[OpenRelief Developer] Airframe design (was: Re: introduction post)
karl at qdh.org.uk
Sun Jun 17 08:34:52 BST 2012
On 15 Jun 2012, at 10:13, Shane Coughlan wrote:
> Hi Mohammad
> On Jun 10, 2012, at 10:34 AM, Mohammad Athar wrote:
>> Why was Blender chosen for airframe design?
>> It doesn't seem like there are many analysis tools in blender (FEA, fluid dynamics, etc).
>> What advantages does it offer over solidworks?
>> Any input on this would be appreciated.
> First of all, our prototypes are using off-the-shelf airframes, and we are learning from that. Step two is to create a open hardware airframe, and Karl has begun the brainstorming process on that.
> As part of this Karl is using Blender to put together thoughts regarding the shape of the airframe. I am sure he would appreciate your contribution if you have experience in fluid dynamics (etc.) and access to other tools that are more targeted towards detailed models.
At the moment the airframe model is simply a shape design which takes some aspects of our existing airframe and extends and improves on it. We're using blender because I don't have any decent CAD software and its been a long time since i used CAD.
The idea is to effectively build a scale model of the airframe for testing - we will hopefully be able to print it shortly and test it with some basic materials.
I've tried to model the shape on a dragon fly as it would give us a unique appearance and a very slippery shape. The wings are a slightly improved version of the FPV 168 in that they have a slightly sharper rise to the ends and longer and wider elevators/ailerons - we also opted for a V-Shaped tail to reduce complexity and simplify the build.
What I'm missing :-
* The capability to slice and section the airframe accurately
* The capability to produce high quality graphics of the airframe
* Vorlax or similar tool for testing the pressure zones around the airframe
* A laser cutter for cutting plywood
What needs to be done :-
* Design of wing attachment parts - a piece which attaches the wing to the fuselage, it must be strong enough to hold the weight of the wing
* Design of tail attachment parts - similar deal with holding the two tail wings to the central column
* Design of the overall fuselage internal structure
* Design of the internal ribbing and structure of the wing
* Detailing the assembly process from the above parts.
* Design of camera mounts (two or three cameras possibly with IR/RGB Fisheyes underneath and a nose mounted first person view)
* Design of servo mounts, preferably OpenSCAD printable parts - constructed from two pieces, one is the holder the second is the cover, these two parts screw together and into the wing.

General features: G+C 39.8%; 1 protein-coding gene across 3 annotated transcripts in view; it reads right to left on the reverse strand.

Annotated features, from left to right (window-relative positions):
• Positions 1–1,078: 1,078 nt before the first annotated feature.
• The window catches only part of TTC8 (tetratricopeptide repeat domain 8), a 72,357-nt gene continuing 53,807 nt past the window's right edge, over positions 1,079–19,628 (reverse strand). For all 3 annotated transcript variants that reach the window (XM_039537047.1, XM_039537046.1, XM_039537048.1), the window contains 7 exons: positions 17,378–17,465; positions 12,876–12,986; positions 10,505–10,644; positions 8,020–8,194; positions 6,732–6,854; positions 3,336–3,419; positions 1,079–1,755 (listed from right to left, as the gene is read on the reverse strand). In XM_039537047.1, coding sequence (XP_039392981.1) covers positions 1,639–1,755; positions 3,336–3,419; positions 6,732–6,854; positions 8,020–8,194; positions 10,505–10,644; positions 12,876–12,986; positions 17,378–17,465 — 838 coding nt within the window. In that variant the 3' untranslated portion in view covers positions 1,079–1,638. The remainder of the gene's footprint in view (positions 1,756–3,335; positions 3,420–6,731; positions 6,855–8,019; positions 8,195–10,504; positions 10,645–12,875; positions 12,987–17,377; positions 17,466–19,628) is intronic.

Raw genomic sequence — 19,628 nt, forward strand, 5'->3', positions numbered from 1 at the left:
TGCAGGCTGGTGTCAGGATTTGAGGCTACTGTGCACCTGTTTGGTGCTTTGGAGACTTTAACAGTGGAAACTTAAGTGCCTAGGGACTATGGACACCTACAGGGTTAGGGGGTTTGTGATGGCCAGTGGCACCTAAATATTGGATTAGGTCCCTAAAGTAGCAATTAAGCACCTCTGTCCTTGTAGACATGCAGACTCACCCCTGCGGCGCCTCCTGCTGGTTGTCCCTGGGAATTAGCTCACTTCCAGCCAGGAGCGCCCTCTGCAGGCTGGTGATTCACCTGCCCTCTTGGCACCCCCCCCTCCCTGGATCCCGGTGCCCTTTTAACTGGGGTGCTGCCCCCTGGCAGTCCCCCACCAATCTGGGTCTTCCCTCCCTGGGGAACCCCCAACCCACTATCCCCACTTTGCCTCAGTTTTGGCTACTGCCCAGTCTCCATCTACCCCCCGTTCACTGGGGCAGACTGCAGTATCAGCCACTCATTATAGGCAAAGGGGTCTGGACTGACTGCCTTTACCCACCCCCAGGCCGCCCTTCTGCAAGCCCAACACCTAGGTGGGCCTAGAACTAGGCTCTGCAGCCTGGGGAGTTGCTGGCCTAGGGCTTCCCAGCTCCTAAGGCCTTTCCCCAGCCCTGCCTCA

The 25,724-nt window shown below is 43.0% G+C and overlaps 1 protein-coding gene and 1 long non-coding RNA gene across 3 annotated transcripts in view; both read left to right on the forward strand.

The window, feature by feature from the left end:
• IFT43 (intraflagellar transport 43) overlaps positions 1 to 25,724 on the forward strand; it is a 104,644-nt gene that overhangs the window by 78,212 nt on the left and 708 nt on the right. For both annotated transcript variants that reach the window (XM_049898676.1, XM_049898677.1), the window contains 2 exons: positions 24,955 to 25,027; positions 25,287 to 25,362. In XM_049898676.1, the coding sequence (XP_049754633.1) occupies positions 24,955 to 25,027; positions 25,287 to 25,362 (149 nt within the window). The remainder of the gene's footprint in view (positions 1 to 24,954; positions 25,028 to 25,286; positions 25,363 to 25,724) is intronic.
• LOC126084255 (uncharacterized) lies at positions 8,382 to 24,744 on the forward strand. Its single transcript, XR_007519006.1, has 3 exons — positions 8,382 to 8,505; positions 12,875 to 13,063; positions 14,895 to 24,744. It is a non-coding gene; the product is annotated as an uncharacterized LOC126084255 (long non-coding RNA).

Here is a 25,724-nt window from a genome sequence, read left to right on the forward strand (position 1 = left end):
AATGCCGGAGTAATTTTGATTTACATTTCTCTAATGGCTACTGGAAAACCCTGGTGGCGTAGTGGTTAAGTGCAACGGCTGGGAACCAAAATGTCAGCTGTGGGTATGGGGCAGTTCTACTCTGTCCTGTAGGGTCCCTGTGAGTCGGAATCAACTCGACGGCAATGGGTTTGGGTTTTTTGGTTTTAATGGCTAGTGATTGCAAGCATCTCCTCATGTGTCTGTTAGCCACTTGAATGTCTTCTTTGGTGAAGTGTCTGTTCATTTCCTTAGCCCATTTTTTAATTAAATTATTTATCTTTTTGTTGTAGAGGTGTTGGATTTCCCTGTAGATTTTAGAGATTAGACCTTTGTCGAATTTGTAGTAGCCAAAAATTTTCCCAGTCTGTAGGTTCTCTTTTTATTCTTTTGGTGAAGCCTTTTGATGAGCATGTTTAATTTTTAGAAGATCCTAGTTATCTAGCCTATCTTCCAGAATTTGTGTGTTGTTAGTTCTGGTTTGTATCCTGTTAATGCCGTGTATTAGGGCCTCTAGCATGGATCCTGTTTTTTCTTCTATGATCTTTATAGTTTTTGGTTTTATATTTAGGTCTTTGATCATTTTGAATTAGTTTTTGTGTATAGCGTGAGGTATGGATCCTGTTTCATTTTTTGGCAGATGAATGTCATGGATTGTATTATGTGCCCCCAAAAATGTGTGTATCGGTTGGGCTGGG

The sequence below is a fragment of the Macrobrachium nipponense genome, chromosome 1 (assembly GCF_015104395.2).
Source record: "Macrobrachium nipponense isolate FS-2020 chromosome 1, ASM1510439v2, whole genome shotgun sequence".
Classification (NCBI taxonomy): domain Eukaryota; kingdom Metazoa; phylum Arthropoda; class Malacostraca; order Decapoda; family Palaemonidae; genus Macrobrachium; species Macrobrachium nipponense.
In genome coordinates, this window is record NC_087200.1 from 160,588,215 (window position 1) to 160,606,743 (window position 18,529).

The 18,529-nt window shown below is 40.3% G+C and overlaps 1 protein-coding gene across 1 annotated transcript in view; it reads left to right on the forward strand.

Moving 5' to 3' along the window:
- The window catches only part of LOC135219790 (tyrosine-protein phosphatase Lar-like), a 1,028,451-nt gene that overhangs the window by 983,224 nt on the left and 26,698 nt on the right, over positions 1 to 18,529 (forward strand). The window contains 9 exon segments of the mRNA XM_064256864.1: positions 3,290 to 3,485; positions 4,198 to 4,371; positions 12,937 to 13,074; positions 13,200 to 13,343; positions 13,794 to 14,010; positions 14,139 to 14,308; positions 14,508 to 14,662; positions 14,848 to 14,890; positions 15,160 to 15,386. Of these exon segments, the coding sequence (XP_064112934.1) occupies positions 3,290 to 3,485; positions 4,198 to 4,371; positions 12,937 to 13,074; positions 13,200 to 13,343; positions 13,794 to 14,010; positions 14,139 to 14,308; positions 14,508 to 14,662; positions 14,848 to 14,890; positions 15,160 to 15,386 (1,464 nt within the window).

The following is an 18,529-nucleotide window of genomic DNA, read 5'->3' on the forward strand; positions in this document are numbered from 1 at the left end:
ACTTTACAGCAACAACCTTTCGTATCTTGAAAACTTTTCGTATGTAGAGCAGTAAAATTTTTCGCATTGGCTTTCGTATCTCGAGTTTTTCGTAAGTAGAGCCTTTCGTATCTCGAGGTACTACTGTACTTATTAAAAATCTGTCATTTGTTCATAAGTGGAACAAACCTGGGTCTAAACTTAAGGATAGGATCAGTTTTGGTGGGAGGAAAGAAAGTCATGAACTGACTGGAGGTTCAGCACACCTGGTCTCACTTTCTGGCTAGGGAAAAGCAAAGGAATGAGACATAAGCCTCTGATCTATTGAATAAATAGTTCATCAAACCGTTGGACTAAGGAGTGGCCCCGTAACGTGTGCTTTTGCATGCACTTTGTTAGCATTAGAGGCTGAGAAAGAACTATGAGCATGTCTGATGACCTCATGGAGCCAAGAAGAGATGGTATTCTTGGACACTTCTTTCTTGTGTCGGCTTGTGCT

* Aircraft must fit into a box no larger that 50cm x 30cm x 80cm
* Aircraft should be able to carry some weight in the tail section
* Aircraft should be able to carry some weight under the fuselage
* Total maximum load to carry should be no more than 2kg - excluding what is needed to make it fly (computers etc...)
Variations on this basic design, re-using the wing sections are also in the works, I haven't managed to settled on those airframe configurations as yet.
>> It seems the UAV is in production
>> Where can I get specs on this model? (I.E. maximum payload, maximum speed, estimated endurance, etc.)
>> is a design report available?
> The first two prototypes have been made. I believe Karl has documented the build process and intends to publish that documentation. The lessons learned can probably be usefully shared, so everyone can know what went wrong, what went right, and why that was.
Assembly of the FPV 168 will be documented when I find time.
We don't have specifics for lifting capacity or endurance yet, we hope to find that out in testing.
>> in regards to: http://openrelief.org/pipermail/developer_openrelief.org/2012-April/000040.html
>> Could prototyping-level processes be employed?
>> If so, we could provide instructions for people to go build their own UAV at local shops/hackerpaces/garages.
>> The other parts seem easy enough to source, and being able to build it would make for a less expensive entry cost.
> OpenRelief is a design project, so what we intend to do is provide the instructions for people or companies to build the various parts to make some or all of a drone.
>> Plasti-dip isn't right.
>> We need something lightweight. Decent results can be achieved by carbon fiber. The best way to manufacture that is in an autoclave, but you can also use a negative cast to create the needed pressure.
> At the moment we are looking at airframe prototyping from fibreglass. It's not an ideal material but it can be sourced around the world, and it is pretty tough.
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